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Restaurant review: Lark on the Park in Dallas

Lark on the Park

2015 Woodall Rodgers Freeway

Dallas

214-855-5275

www.larkonthepark.com

Hours: 11 a.m.-10 p.m. Monday-Thursday, 11 a.m.-11 p.m. Friday-Saturday, 10 a.m.-10 p.m. Sunday.


Posted 4:26pm on Tuesday, Jul. 22, 2014

Changing your menu with the seasons has become a hot concept in the restaurant world. But few do it with the panache of Lark on the Park, the glass-walled, art-filled restaurant across from Dallas’ Klyde Warren Park from longtime restaurateur Shannon Wynne.

Lark opened in 2013; but chefs Melody Bishop and Dennis Kelley recently introduced a summer menu that highlights how exuberantly the restaurant embraces the seasonal mantra.

The restaurant also has a new pastry chef, Ann Parravano, who is bringing her own magic to the mix, with inventive desserts such as a Bavarian cream made from avocado and white chocolate.

Bishop and Kelley exhibit a playful creativity, pairing scallops with Texas melons and tossing in tomatoes everywhere: roasted to accompany a Texas hanger steak; in thick slices on a turkey sandwich; or bobbing in a colorful succotash with corn and summer squash.

The chefs, who previously worked with renowned chef Suzanne Goin at the Tavern in Los Angeles, know their way around a rib-eye (which they sell in a grass-fed version for two, $39 per person). But they give equal consideration to what else is on the plate, treating grains and veggies holistically, rather than as window dressing to pretty up the meat.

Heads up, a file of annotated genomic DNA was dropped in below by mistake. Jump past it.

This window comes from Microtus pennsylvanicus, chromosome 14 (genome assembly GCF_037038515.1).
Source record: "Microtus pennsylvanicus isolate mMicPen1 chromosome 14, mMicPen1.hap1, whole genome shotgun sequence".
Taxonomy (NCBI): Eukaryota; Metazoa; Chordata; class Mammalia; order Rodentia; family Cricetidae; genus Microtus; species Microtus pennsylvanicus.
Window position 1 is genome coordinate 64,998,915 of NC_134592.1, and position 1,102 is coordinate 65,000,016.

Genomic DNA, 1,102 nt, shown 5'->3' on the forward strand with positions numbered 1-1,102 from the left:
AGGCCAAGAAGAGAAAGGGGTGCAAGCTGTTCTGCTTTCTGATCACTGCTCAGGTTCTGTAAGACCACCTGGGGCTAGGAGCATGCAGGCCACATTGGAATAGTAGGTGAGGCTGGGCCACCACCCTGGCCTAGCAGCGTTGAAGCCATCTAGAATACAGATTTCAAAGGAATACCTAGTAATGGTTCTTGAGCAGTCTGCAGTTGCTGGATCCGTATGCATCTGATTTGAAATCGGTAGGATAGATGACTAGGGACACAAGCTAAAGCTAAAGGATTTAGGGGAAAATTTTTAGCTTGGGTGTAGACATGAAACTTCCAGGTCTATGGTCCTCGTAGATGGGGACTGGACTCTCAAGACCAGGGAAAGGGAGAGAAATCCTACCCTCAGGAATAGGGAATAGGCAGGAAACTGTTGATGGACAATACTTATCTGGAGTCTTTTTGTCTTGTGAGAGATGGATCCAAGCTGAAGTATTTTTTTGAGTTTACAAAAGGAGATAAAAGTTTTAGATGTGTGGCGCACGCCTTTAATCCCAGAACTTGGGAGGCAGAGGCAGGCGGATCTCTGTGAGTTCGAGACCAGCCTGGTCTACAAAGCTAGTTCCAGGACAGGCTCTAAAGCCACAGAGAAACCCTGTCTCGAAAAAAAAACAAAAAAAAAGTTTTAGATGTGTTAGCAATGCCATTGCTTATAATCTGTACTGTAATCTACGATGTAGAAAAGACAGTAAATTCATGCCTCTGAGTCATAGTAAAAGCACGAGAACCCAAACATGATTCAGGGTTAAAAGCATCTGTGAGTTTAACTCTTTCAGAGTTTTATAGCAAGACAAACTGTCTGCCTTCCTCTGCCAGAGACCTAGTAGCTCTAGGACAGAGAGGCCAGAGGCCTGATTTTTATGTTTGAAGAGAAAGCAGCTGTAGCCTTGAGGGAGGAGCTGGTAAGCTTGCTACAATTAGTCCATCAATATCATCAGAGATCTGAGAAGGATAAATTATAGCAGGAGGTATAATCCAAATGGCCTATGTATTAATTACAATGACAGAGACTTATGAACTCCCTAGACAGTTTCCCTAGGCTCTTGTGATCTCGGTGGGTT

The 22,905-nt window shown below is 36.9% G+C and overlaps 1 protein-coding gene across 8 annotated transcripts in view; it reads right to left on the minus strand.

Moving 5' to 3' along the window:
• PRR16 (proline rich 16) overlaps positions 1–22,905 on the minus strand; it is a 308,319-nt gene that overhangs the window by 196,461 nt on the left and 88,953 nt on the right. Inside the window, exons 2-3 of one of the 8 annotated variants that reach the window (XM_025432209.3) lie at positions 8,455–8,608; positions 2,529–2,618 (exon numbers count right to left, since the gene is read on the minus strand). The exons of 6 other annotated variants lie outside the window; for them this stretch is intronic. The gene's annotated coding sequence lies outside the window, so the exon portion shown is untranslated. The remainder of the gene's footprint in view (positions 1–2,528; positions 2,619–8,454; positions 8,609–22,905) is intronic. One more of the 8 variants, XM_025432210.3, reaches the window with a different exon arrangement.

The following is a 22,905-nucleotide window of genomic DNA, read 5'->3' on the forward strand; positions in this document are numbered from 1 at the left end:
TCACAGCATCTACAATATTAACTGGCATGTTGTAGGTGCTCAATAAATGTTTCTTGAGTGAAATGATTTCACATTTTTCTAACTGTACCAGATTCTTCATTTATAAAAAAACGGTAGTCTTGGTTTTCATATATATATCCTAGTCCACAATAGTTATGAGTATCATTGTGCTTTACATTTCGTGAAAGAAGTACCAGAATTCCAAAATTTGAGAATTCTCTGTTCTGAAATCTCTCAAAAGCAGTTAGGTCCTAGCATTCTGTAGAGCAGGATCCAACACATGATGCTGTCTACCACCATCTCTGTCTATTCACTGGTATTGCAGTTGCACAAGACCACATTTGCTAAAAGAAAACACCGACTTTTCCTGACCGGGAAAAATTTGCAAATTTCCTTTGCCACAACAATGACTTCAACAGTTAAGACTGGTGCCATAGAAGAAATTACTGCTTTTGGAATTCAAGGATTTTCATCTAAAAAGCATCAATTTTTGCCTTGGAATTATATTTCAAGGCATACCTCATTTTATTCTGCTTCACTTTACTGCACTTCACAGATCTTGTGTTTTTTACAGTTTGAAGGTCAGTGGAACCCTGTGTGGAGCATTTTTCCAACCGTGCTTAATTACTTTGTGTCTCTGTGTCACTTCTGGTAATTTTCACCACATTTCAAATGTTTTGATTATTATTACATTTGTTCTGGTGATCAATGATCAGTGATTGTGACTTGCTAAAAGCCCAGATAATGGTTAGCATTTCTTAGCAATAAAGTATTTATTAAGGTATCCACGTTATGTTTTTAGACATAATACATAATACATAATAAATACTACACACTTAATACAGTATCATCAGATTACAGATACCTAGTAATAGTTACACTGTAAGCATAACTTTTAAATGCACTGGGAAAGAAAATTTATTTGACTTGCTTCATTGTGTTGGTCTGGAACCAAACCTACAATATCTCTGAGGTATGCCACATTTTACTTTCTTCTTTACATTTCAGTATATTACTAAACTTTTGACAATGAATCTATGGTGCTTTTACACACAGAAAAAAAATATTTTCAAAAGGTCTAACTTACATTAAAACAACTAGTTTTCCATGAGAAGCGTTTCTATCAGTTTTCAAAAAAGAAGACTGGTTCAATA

Marrakesh hen ($26) had a Moroccan theme. A thigh and leg were seasoned with ras el hanout, the signature gingery spice mix of Marrakesh, and braised. Though still on the bone, the moist, buttery-soft meat slid away effortlessly with a fork.

The hen rested on fresh spinach and a mound of wheat berries and black rice, fortified with an exotic mélange of saffron-hued onions sliced thin like spaghetti, golden raisins, apricots, figs and pistachios. The interplay of sweet, savory and spicy was rich and complex.

The spinach started out uncooked, its still-attached stems lending an appealing rusticity. As the greens slowly wilted, some kept their body while the rest collapsed, becoming shiny and moist.

Apricots and pistachios also appear on the antipasto board ($13), along with prosciutto and burrata cheese. The all-meat charcuterie plate ($13) stars prosciutto and salami. Cheese plates come in two sizes, with three cheeses for $12 or five for $16. Lark sees many large groups, and they all seem to order multiples of these boards to share.

Gnocchi ($23) was like an adult version of SpaghettiOs, delivering all of the comfort and surrender of that childhood favorite, but in foodie mode. Bite-size nubs of pasta were dredged in a garlicky orangey-red tomato sauce, along with smooth chunks of Japanese eggplant and cherry tomatoes, some soft, some still firm.

Salads included ingredients you might not expect and made them feel harmonious. One paired radicchio ($14) with Bing cherries, apricots, hazelnuts, prosciutto and Brillat-Savarin cheese.

Radicchio can seem bitter and unforgiving, but tossing it in balsamic vinegar with sweet fruit and a rich cheese like the triple-cream Brillat-Savarin made its bitterness welcome. The cheese, a large wedge with rind, was dropped on top ever so casually. Prosciutto consisted of a single sheet, dried until crisp like bacon.

At lunch, there’s a Thai-flavored steak salad ($16) with chiles, and the eponymous Park salad ($12), a stunner with tomato, avocado, corn and baby beets. Lunch is when you’ll find the burger ($13), along with Park Cities ladies and old-time Dallasites who have followed Wynne since the days of 8.0.

Service mimics the tone of other Wynne concepts such as Bird Cafe and Meddlesome Moth. Basically, it’s about them, not you; but you’ll eventually get what you need. There are benefits to being part of the Wynne family enterprises, namely at the bar, where you can find unique craft beers on tap whose seasonal rotation matches the standard set in the kitchen.

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